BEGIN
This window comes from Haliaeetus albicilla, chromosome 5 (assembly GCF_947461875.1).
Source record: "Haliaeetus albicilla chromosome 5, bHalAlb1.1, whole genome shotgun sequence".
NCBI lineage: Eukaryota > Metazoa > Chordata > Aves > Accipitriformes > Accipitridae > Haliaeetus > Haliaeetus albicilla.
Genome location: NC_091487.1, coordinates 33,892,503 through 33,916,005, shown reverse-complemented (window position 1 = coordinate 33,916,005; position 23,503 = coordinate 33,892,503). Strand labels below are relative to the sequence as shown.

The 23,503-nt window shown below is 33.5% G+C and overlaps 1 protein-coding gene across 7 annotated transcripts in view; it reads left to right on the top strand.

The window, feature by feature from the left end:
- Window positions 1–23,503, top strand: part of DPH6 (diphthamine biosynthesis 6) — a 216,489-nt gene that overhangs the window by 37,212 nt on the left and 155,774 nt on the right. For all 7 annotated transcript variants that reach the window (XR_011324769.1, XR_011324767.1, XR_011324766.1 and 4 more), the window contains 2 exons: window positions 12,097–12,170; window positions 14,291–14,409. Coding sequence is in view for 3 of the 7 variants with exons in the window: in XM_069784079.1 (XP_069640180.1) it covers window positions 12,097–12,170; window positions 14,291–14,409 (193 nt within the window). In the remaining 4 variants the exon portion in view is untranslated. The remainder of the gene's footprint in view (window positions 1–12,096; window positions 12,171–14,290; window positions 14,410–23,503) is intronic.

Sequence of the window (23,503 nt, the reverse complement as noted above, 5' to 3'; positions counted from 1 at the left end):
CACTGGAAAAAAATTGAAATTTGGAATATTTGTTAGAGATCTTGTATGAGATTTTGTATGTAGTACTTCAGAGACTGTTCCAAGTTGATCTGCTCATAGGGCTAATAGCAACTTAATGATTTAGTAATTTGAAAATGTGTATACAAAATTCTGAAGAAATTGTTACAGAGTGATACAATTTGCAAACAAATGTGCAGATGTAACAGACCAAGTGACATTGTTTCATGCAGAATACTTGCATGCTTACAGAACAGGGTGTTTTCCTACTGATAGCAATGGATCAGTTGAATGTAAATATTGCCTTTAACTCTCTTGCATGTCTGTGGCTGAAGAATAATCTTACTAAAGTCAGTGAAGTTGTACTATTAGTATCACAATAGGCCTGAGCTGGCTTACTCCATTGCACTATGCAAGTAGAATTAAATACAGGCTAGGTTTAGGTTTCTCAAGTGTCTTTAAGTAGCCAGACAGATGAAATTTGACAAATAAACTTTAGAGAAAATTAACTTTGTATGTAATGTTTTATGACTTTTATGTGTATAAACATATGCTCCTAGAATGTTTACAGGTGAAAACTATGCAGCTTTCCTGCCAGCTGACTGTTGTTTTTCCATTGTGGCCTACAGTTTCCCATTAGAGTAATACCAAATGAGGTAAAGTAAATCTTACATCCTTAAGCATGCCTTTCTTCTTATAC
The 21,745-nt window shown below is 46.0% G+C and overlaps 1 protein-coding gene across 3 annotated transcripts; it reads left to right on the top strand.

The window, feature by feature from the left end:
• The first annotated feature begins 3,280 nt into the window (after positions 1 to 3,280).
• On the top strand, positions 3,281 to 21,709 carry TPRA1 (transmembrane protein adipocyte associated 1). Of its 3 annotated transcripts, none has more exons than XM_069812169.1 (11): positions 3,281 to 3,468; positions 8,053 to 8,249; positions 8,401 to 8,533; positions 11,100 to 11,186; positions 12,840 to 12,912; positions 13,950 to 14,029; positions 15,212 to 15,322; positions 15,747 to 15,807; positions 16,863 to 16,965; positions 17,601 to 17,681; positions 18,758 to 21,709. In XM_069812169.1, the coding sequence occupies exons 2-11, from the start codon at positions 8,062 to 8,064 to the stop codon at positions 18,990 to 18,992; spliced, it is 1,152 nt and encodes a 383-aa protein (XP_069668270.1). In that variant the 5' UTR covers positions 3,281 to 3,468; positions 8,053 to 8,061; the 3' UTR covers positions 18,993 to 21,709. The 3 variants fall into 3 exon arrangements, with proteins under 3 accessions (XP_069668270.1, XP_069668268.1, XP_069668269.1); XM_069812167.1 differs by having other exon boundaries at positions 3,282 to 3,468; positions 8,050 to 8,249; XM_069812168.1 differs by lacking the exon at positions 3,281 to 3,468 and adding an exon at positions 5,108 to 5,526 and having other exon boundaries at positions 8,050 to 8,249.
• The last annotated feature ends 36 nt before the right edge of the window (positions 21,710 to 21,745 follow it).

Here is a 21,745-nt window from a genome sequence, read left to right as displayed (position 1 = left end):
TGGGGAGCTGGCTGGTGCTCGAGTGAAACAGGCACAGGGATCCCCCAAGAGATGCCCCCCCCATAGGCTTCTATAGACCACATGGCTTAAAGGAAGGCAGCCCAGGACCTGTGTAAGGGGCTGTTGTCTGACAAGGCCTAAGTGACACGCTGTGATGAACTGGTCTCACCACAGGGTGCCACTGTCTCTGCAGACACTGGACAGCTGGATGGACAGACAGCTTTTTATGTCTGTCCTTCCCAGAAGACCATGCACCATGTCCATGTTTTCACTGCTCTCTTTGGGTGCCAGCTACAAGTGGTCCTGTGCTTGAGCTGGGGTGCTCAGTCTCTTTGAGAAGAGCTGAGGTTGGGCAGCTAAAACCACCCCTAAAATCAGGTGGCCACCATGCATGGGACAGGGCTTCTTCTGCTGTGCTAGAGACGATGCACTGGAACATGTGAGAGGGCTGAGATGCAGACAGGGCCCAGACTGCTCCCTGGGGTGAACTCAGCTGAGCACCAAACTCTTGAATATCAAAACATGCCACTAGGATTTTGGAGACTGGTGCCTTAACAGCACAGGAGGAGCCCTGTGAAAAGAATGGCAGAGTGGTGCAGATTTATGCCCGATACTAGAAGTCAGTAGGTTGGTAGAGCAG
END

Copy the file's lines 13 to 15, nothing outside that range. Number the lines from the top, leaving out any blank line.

• On the top strand, positions 3,281 to 21,709 carry TPRA1 (transmembrane protein adipocyte associated 1). Of its 3 annotated transcripts, none has more exons than XM_069812169.1 (11): positions 3,281 to 3,468; positions 8,053 to 8,249; positions 8,401 to 8,533; positions 11,100 to 11,186; positions 12,840 to 12,912; positions 13,950 to 14,029; positions 15,212 to 15,322; positions 15,747 to 15,807; positions 16,863 to 16,965; positions 17,601 to 17,681; positions 18,758 to 21,709. In XM_069812169.1, the coding sequence occupies exons 2-11, from the start codon at positions 8,062 to 8,064 to the stop codon at positions 18,990 to 18,992; spliced, it is 1,152 nt and encodes a 383-aa protein (XP_069668270.1). In that variant the 5' UTR covers positions 3,281 to 3,468; positions 8,053 to 8,061; the 3' UTR covers positions 18,993 to 21,709. The 3 variants fall into 3 exon arrangements, with proteins under 3 accessions (XP_069668270.1, XP_069668268.1, XP_069668269.1); XM_069812167.1 differs by having other exon boundaries at positions 3,282 to 3,468; positions 8,050 to 8,249; XM_069812168.1 differs by lacking the exon at positions 3,281 to 3,468 and adding an exon at positions 5,108 to 5,526 and having other exon boundaries at positions 8,050 to 8,249.
• The last annotated feature ends 36 nt before the right edge of the window (positions 21,710 to 21,745 follow it).

Here is a 21,745-nt window from a genome sequence, read left to right as displayed (position 1 = left end):